Pololu 36v4 to Arduino Uno


I’m currently working on a project wherein I want to control a stepper motor using the Pololu 36v4. I’m supplying 8V from an external supply to the Pololu and I’m powering my arduino with USB. I followed the following wiring as stated in the Github Resource:


And used this code from github too:

// This example shows basic use of a Pololu High Power Stepper Motor Driver.
// It shows how to initialize the driver, configure various settings, and enable
// the driver.  It shows how to step the motor and switch directions using the
// driver's SPI interface through the library's step() and setDirection() member
// functions.
// Since SPI is used to trigger steps and set the direction, connecting the
// driver's STEP and DIR pins is optional for this example.  However, note that
// using SPI control adds some overhead compared to using the STEP and DIR pins.
// In addition, since the library caches SPI register values, SPI control is
// more likely to re-enable the driver with the wrong settings (e.g. current
// limit) after a power interruption, although using the verifySettings() and
// applySettings() functions appropriately can help prevent this.
// Before using this example, be sure to change the setCurrentMilliamps36v4 line
// to have an appropriate current limit for your system.  Also, see this
// library's documentation for information about how to connect the driver:
//   http://pololu.github.io/high-power-stepper-driver

#include <SPI.h>
#include <HighPowerStepperDriver.h>

const uint8_t CSPin = 4;

// This period is the length of the delay between steps, which controls the
// stepper motor's speed.  You can increase the delay to make the stepper motor
// go slower.  If you decrease the delay, the stepper motor will go faster, but
// there is a limit to how fast it can go before it starts missing steps.
const uint16_t StepPeriodUs = 2000;

HighPowerStepperDriver sd;

void setup()

  // Give the driver some time to power up.

  // Reset the driver to its default settings and clear latched status
  // conditions.

  // Select auto mixed decay.  TI's DRV8711 documentation recommends this mode
  // for most applications, and we find that it usually works well.

  // Set the current limit. You should change the number here to an appropriate
  // value for your particular system.

  // Set the number of microsteps that correspond to one full step.

  // Enable the motor outputs.

void loop()
  // Step in the default direction 100 times.
  for(unsigned int x = 0; x < 100; x++)

  // Wait for 300 ms.

  // Step in the other direction 100 times.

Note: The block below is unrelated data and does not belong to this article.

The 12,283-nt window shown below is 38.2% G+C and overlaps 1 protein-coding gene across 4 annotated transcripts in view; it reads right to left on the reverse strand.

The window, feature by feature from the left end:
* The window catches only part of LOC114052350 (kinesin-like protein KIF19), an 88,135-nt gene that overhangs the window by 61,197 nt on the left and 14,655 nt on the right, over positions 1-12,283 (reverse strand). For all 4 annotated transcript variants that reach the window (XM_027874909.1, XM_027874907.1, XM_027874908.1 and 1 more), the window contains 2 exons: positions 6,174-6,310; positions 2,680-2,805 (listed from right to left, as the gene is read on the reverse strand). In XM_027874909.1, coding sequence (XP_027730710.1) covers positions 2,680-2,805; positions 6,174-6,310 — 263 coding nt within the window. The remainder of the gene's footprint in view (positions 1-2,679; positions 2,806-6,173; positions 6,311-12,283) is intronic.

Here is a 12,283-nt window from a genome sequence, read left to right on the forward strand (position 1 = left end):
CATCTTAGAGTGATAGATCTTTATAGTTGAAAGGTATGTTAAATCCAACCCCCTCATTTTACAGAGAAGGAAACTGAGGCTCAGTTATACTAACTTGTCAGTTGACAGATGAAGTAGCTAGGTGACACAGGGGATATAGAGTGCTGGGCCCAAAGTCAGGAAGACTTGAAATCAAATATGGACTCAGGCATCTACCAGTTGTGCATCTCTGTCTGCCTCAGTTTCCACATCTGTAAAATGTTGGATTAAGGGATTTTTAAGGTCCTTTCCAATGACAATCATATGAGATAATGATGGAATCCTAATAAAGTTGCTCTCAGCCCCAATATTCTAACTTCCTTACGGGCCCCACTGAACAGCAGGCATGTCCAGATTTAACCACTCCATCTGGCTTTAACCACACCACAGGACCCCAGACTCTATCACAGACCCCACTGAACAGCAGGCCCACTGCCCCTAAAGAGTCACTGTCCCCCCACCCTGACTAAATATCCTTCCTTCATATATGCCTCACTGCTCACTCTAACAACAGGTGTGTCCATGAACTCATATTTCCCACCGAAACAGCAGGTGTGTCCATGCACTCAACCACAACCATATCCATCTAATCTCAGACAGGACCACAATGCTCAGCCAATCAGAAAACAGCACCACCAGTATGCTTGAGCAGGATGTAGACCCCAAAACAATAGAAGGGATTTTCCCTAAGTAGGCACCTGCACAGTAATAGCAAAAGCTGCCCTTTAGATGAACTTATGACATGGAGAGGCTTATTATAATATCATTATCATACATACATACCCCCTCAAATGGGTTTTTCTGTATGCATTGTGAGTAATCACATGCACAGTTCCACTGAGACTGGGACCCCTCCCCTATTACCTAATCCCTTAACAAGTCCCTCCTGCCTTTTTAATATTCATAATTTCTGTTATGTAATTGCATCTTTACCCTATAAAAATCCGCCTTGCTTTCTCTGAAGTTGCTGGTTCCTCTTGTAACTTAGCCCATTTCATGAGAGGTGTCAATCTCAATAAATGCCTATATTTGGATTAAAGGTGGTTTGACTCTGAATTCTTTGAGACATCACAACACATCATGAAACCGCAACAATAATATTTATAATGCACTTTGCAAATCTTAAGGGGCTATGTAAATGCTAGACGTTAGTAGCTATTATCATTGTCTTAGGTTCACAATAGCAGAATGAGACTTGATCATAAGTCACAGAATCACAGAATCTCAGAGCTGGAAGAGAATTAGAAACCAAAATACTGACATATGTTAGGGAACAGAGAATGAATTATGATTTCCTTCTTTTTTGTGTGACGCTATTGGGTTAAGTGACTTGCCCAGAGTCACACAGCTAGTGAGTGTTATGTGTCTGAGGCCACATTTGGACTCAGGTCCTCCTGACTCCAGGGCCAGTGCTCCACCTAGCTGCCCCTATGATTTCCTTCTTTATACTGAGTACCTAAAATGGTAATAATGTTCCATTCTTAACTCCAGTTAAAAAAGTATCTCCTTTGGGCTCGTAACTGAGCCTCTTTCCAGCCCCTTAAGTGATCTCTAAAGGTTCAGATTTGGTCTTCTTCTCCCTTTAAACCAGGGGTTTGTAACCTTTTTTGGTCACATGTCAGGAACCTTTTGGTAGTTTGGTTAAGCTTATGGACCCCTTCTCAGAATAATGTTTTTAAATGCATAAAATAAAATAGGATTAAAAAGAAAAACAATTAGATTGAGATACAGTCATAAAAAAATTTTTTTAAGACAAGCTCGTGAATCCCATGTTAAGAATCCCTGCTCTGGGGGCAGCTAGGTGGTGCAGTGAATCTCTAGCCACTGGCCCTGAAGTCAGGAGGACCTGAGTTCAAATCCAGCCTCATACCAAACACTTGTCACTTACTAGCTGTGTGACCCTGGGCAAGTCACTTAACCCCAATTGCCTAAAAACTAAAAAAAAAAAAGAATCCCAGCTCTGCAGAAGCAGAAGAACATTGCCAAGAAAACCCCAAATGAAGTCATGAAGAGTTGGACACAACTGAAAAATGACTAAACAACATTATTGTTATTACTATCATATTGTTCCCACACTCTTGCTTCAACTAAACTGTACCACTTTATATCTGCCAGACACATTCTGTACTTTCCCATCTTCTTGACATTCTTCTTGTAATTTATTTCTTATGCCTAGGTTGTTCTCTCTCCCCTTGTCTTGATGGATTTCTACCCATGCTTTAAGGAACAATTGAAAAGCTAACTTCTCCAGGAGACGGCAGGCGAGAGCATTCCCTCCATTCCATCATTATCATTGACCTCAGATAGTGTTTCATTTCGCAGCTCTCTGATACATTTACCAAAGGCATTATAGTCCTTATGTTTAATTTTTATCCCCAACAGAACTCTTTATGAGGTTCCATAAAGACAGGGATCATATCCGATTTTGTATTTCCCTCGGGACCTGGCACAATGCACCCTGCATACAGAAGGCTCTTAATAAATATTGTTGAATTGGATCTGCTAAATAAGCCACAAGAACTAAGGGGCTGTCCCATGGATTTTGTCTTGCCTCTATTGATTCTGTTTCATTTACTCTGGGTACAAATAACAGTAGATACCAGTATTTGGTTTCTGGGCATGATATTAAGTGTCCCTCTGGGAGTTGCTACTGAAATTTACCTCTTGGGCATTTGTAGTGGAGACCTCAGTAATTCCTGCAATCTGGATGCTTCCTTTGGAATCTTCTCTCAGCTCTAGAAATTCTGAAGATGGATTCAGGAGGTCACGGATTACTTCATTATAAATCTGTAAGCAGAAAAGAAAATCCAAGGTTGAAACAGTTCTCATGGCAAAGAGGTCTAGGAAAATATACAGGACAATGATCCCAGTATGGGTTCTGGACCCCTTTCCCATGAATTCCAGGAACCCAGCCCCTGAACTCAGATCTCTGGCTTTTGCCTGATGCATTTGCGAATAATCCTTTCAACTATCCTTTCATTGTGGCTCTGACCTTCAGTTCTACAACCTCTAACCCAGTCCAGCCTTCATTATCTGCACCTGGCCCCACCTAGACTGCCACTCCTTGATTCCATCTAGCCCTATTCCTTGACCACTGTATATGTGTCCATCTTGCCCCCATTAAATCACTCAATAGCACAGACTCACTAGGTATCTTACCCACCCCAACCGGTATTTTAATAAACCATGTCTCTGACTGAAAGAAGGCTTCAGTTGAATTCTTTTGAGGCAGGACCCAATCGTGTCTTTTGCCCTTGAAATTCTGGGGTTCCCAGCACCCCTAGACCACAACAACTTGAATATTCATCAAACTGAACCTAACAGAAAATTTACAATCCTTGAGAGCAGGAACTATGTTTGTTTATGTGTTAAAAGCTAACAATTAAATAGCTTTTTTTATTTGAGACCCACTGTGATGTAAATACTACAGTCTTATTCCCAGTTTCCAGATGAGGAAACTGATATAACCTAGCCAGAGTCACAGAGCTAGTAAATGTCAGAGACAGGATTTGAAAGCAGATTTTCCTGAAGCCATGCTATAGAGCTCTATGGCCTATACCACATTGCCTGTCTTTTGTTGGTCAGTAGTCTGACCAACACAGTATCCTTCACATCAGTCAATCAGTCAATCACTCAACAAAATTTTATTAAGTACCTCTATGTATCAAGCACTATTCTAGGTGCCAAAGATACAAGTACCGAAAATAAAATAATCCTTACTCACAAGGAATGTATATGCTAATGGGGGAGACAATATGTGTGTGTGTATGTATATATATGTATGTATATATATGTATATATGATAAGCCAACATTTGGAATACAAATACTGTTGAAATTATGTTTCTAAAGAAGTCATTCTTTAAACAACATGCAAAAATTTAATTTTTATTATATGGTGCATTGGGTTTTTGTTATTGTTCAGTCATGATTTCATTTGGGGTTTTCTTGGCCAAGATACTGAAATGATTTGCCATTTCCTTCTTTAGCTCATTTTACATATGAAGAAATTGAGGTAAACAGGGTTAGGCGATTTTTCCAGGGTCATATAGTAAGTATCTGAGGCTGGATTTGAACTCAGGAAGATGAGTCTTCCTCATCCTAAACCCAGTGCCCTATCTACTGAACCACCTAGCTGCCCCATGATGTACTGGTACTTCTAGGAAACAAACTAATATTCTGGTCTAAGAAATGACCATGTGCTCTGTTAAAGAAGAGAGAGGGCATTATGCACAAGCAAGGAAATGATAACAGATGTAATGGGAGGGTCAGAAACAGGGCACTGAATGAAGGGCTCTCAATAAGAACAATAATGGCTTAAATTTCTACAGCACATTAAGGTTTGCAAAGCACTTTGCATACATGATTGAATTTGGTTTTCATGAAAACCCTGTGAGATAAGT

for(unsigned int x = 0; x < 100; x++)

  // Wait for 300 ms.

My motor has a 3.6 degrees stride angle.

Appreciate if anyone can enlighten me on how to progress with my project.


It sounds like you are having trouble getting your stepper motor to move using the High-Power Stepper Motor Driver 36v4 and its BasicSteppingSPI example sketch. Can you post pictures showing how everything is connected in your setup, especially the connections between the stepper motor and driver? Also, can you post close-up pictures showing the soldering on the stepper motor driver board?

- Amanda

Hi Amanda,

Below is the diagram of my setup. I’ll upload close-up photos of the board in a while.

We tried measuring V5 with respect to GND = 1.7V

Your soldering looks good. I don’t see a connection to the !SLEEP pin, which by default the driver pulls low, putting it into low-power mode. You would need to set that pin high as shown in the typical wiring diagrams on the motor driver’s product page. Also, you need to supply the IOREF pin with the logic voltage of your microcontroller. You can find more information and the various ways to connect IOREF on the driver’s product page. Please let me know if it still isn’t working after you make those changes.

- Amanda

Hi Amanda,

We were able to test again yesterday and finally it worked. We misedd out reading some important info in your product page.

However, I still have one query – the program only works whenever I upload it.

Let’s say I uploaded it at 10am and then the motor ran for 1 hour. I turned it off by cutting the power supply to the Pololu and my Arduino.

When I reconnect the power supply at 12pm - I assume the BasicSteppingSPI sketch is still loaded in Arduino. The motor does not automatically run and I have to re-upload this.

Is there something that needs to be modified in the sketch?


I’m glad your setup is working now.

It sounds like a problem with the order in which you’re applying power; what is your power-up sequence? Reloading the sketch resets the Arduino, and it is probably just the reset step that is doing something meaningful, so you could try just pressing the reset button on your Arduino Uno instead of uploading the sketch again (but the better solution is to get the power-up sequence right since applying power in the wrong order can break things).

- Amanda

Hi Amanda,

Thanks for the info. We’re currently reconfiguring the power sequence. We have another question, we’ve been looking through the datasheets and resources, is there a specific equation that depicts the relationship between the StepPeriodUs and the RPM of the motor?

Yes; there is a relationship between the step period and RPM for the stepper motor. The stepPeriodUs variable in the BasicSteppingSPI example code sets the time in microseconds between each step pulse, and each step pulse corresponds to one step or microstep of the stepper motor. In order to get from the step period to the RPM of the motor, you therefore need to know the number of steps per revolution of your stepper motor (which is the number of full steps per revolution times the number of microsteps per full step for whatever microstepping mode you are using).

RPM\space = \space\frac{60,000,000\space \mu s}{stepPeriodUs \times full\space steps\space per\space rev \times microsteps}

- Amanda